Monday, December 12, 2011

Radical Structuralist Paradigmatic Perspective

Structure that is radical?
A social work researcher from a radical structuralist paradigmatic perspective would concentrate on the structures of oppression and the aim of knowledge would be for praxis. The researcher would view the social world as comprised of structures which are fundamentally in opposition to one another. Thus, the focus in this research would be to identify ways in which the opposition can lead to conflict, which would eventually lead to political or economic crisis, at which point the present structure would be overthrown. The resultant new structure that replaces the old structure would have solved the problems that the previous structure held. A social worker in this paradigmatic perspective considers phenomenon in the social world objectively as an outside observer, thus the researcher can “know one” without “being one” however these two aspects of reality are irrelevant given that the structure of society determines the limits and bounds of how one comes to know oneself (and is often an oppressive way of knowing oneself). Michel Foucault is a philosopher whose perspective can be used as an exemplar to this paradigm. He considered knowledge to be the result of “winning” over other forms of knowledge for political reasons; thus, whatever form of knowledge won became “truth”. Central to Foucault’s perspective is the knowledge of power and how it interacts within society to create knowledge and subsequently truth. Foucault uses genealogical and archeological methods to uncover the historical discourses of knowledge, power, and truth. One can then use the result of this knowledge to inform how one should approach the overthrow of the present oppressive structure of society.

Social Work Research Process and Product
A research question that might be formulated from this paradigmatic perspective is “How is the power inherent in the majority privilege of heterosexism upheld in faith communities that are non-affirming towards LGB people?” This question assumes that power is the substructure that is dominating and oppressing, which is a Radical Weberian approach. The research could be conducted by holding focus groups in churches and asking questions regarding what the present church finds to be acceptable intimate relationships and how the church came to that understanding. The focus groups would be recorded and transcribed, and then a meta-analysis would be conducted to identify the themes of each focus group. The themes would then be compared to the hypothesis that non-affirming churches are upholding the power that heterosexism gives to heterosexuals. Of course several researchers would be included in this process to ensure that the themes were captured accurately. Then, the research would be presented to the members of the church and changes would be recommended. Perhaps some members would readily embrace the social justice aspect of how heterosexism is injust to those on the margins, and they would call for a change in the church’s mode of operation. The new mode of operation may be distinctly different than the church’s larger denomination, at which point the church members may come to a crisis of either conforming to the denominational standards or breaking free of those standards and creating their own standards. If the church members decide to create their own new standards and break from the denomination, then the product of this radical structuralist research would have been successful. Perhaps other churches throughout the region or country hear the news of this radical church breaking free from the constraints of the denominational standards, and a new wave begins of churches rising up against the denomination to assert their own standards.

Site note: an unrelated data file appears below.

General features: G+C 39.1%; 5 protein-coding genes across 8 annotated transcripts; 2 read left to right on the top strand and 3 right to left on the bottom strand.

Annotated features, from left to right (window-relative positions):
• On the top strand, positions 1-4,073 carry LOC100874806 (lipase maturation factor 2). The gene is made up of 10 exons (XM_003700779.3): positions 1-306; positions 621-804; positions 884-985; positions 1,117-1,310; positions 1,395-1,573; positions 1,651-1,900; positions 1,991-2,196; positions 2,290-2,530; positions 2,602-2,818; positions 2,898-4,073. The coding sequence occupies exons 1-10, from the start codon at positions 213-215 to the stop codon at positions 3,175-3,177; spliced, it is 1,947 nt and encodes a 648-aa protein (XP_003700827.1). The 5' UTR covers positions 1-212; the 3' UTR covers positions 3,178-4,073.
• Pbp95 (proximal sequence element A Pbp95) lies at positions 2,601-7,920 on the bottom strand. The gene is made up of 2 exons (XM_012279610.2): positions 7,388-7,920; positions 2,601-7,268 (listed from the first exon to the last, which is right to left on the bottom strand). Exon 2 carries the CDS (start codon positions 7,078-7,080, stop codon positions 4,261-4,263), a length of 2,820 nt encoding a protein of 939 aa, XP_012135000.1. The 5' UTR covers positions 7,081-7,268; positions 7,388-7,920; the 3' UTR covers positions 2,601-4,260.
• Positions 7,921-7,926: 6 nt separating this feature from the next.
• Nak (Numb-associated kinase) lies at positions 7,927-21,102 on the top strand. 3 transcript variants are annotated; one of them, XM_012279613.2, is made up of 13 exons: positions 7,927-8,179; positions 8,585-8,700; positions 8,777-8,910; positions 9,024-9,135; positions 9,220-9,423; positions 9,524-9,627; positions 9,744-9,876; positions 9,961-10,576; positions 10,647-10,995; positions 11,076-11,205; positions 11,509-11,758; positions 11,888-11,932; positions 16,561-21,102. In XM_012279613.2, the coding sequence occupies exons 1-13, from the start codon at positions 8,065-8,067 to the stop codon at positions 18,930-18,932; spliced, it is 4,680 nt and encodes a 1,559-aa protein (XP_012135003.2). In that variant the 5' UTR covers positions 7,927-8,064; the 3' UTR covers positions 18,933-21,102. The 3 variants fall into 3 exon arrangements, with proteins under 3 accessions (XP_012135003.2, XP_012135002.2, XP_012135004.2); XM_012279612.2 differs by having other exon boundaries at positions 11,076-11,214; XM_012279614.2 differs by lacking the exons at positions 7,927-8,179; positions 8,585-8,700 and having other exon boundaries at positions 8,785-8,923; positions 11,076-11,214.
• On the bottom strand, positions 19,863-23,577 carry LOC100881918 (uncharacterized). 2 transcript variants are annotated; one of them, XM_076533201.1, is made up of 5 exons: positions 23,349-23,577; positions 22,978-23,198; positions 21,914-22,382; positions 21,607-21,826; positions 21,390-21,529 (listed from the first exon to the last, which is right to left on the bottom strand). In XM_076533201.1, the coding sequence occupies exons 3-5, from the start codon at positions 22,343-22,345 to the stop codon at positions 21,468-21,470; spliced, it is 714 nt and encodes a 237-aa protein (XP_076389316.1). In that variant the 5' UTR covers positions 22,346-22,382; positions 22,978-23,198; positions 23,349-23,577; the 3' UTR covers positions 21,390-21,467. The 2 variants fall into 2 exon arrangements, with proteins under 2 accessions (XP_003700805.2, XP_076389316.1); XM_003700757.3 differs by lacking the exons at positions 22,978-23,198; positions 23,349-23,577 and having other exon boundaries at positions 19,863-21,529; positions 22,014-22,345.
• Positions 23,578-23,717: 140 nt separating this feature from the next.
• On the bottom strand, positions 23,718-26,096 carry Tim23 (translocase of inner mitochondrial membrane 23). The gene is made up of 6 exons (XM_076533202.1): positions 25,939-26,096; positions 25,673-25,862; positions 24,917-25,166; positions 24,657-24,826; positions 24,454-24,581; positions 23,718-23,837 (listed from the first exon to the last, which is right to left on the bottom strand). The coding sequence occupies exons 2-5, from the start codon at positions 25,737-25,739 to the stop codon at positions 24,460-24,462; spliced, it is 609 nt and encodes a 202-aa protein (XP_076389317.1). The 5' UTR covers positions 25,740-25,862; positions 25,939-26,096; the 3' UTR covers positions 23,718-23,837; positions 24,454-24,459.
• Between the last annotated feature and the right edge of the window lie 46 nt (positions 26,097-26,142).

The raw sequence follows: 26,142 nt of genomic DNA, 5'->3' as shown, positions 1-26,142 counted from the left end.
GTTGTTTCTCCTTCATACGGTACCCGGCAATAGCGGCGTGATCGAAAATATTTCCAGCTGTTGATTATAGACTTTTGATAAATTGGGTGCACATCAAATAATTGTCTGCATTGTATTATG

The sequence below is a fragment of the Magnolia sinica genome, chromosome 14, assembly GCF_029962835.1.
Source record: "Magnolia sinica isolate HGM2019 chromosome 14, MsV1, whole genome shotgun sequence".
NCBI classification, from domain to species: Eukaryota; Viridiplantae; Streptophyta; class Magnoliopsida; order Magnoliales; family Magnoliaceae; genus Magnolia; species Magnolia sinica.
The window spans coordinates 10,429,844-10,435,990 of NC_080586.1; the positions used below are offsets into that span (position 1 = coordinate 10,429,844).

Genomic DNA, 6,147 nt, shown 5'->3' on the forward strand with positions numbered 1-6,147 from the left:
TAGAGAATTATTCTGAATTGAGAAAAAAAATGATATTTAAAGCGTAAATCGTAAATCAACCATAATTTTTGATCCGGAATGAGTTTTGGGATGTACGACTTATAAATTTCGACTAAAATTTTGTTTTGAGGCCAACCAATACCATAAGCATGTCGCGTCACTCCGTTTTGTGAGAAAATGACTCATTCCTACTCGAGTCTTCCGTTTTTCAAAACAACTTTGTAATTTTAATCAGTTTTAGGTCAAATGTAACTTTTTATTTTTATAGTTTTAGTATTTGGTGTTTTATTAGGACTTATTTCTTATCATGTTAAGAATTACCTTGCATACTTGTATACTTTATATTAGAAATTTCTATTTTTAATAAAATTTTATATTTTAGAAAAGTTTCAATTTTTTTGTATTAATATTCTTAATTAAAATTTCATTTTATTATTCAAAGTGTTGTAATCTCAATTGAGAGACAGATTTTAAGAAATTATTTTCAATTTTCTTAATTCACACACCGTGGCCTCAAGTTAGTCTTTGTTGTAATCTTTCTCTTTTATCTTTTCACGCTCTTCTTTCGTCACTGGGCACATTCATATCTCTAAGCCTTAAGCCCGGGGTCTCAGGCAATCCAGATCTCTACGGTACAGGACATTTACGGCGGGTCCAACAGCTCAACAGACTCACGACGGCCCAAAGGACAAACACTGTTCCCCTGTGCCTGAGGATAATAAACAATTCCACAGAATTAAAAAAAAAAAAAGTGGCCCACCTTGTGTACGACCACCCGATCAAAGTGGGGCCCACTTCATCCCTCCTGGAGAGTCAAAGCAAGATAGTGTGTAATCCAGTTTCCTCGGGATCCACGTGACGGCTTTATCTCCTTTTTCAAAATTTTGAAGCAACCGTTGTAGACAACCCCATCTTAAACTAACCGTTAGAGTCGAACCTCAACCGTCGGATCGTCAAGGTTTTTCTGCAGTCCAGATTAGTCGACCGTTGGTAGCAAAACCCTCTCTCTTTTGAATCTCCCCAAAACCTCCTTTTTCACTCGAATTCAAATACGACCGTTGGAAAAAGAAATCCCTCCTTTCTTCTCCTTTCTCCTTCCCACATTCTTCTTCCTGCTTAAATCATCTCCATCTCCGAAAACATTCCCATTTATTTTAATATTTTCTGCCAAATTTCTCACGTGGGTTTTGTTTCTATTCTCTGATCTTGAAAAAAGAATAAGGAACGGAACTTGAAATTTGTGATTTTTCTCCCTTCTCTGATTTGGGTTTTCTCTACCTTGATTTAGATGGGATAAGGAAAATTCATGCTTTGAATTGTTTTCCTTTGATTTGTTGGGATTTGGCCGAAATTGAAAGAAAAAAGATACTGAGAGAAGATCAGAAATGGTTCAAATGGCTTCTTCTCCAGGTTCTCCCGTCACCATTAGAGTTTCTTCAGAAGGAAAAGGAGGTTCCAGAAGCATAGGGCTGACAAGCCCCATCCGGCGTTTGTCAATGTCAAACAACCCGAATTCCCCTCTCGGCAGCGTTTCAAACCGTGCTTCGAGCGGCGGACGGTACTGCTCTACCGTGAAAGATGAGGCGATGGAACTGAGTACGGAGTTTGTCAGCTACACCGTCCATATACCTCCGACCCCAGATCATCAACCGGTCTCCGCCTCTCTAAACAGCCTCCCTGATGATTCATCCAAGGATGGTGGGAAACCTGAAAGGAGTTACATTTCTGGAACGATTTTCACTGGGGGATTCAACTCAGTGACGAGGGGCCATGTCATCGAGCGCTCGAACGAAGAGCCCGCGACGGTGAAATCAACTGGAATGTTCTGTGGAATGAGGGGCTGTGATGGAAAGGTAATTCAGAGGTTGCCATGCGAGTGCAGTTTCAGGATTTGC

An example of a product of research from this perspective is an organization called Soulforce. Watch this brief video compilation that describes who Soulforce is and what they aim to do:

(Click here if the video doesn't load: )
Song "Dive In" by Jennifer Knapp (

Cost and Benefit Analysis
A benefit to this paradigmatic perspective is that it gives voice to the oppressed people in society, and the research can (in theory) result in liberation from oppressive structures in society. This perspective, therefore, is very oriented towards social justice on a societal level because it seeks to right the wrongs of the present structure. A problem with this paradigmatic perspective is that it depends on crisis in order to succeed. And if the paradigm views the social world as ordered, then it would be very difficult to bring chaos to an ordered world. Most structures are imbedded in the places that they are at because they have fought against crisis and change and have succeeded in remaining true to their structure of origin. Thus, it is the job of the radical structuralist to convince enough groups of people that the crisis and consequent structural overthrow is worthy of the extreme effort it would take to dissemble such a structure. Furthermore, there is no guarantee that the new structure is any less oppressive than the old structure. In fact, some radical structuralists acknowledge that the new structure will, by the nature of any structure, have oppression and domination inherent in it. However, radical structuralism gives a pathway for how to go about overthrowing the oppressive structure as it is in the present reality.

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